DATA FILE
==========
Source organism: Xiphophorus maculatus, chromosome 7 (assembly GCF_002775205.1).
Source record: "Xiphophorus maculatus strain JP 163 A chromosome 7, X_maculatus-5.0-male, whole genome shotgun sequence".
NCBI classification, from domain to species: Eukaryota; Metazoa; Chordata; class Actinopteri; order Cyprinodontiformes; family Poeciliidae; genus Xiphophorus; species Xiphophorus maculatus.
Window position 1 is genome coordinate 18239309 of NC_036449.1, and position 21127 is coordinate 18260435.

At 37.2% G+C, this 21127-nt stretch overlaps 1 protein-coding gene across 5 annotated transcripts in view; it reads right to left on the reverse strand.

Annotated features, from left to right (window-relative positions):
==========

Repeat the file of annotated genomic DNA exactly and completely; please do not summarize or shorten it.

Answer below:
Source organism: Xiphophorus maculatus, chromosome 7 (assembly GCF_002775205.1).
Source record: "Xiphophorus maculatus strain JP 163 A chromosome 7, X_maculatus-5.0-male, whole genome shotgun sequence".
NCBI classification, from domain to species: Eukaryota; Metazoa; Chordata; class Actinopteri; order Cyprinodontiformes; family Poeciliidae; genus Xiphophorus; species Xiphophorus maculatus.
Window position 1 is genome coordinate 18239309 of NC_036449.1, and position 21127 is coordinate 18260435.

At 37.2% G+C, this 21127-nt stretch overlaps 1 protein-coding gene across 5 annotated transcripts in view; it reads right to left on the reverse strand.

Annotated features, from left to right (window-relative positions):